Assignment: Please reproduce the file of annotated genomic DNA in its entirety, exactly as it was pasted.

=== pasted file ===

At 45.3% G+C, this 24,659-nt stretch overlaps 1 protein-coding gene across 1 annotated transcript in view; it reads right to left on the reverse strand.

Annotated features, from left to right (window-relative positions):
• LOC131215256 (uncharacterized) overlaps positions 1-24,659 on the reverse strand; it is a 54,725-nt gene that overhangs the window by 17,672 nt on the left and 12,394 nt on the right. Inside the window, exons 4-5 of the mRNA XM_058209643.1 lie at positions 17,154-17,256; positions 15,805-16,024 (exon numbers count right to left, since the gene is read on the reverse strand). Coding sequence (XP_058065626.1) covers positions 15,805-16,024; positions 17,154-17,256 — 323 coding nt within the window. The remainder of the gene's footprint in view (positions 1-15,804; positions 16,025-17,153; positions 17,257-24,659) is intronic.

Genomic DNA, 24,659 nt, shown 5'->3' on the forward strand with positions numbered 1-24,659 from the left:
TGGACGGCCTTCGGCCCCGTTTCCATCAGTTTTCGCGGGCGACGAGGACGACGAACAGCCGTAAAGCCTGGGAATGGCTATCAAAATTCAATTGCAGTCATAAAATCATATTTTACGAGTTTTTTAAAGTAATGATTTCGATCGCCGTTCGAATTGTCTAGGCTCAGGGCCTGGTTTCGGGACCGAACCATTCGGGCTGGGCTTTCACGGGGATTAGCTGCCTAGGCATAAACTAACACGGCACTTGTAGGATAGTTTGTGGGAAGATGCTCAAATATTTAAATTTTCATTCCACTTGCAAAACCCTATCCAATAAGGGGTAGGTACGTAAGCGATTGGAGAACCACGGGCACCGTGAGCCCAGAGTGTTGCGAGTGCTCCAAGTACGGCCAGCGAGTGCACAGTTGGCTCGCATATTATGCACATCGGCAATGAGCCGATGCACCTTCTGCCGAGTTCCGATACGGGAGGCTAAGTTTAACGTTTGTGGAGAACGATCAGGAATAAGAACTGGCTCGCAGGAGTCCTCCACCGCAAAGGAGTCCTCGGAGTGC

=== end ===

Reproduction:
At 45.3% G+C, this 24,659-nt stretch overlaps 1 protein-coding gene across 1 annotated transcript in view; it reads right to left on the reverse strand.

Annotated features, from left to right (window-relative positions):
• LOC131215256 (uncharacterized) overlaps positions 1-24,659 on the reverse strand; it is a 54,725-nt gene that overhangs the window by 17,672 nt on the left and 12,394 nt on the right. Inside the window, exons 4-5 of the mRNA XM_058209643.1 lie at positions 17,154-17,256; positions 15,805-16,024 (exon numbers count right to left, since the gene is read on the reverse strand). Coding sequence (XP_058065626.1) covers positions 15,805-16,024; positions 17,154-17,256 — 323 coding nt within the window. The remainder of the gene's footprint in view (positions 1-15,804; positions 16,025-17,153; positions 17,257-24,659) is intronic.

Genomic DNA, 24,659 nt, shown 5'->3' on the forward strand with positions numbered 1-24,659 from the left:
TGGACGGCCTTCGGCCCCGTTTCCATCAGTTTTCGCGGGCGACGAGGACGACGAACAGCCGTAAAGCCTGGGAATGGCTATCAAAATTCAATTGCAGTCATAAAATCATATTTTACGAGTTTTTTAAAGTAATGATTTCGATCGCCGTTCGAATTGTCTAGGCTCAGGGCCTGGTTTCGGGACCGAACCATTCGGGCTGGGCTTTCACGGGGATTAGCTGCCTAGGCATAAACTAACACGGCACTTGTAGGATAGTTTGTGGGAAGATGCTCAAATATTTAAATTTTCATTCCACTTGCAAAACCCTATCCAATAAGGGGTAGGTACGTAAGCGATTGGAGAACCACGGGCACCGTGAGCCCAGAGTGTTGCGAGTGCTCCAAGTACGGCCAGCGAGTGCACAGTTGGCTCGCATATTATGCACATCGGCAATGAGCCGATGCACCTTCTGCCGAGTTCCGATACGGGAGGCTAAGTTTAACGTTTGTGGAGAACGATCAGGAATAAGAACTGGCTCGCAGGAGTCCTCCACCGCAAAGGAGTCCTCGGAGTGC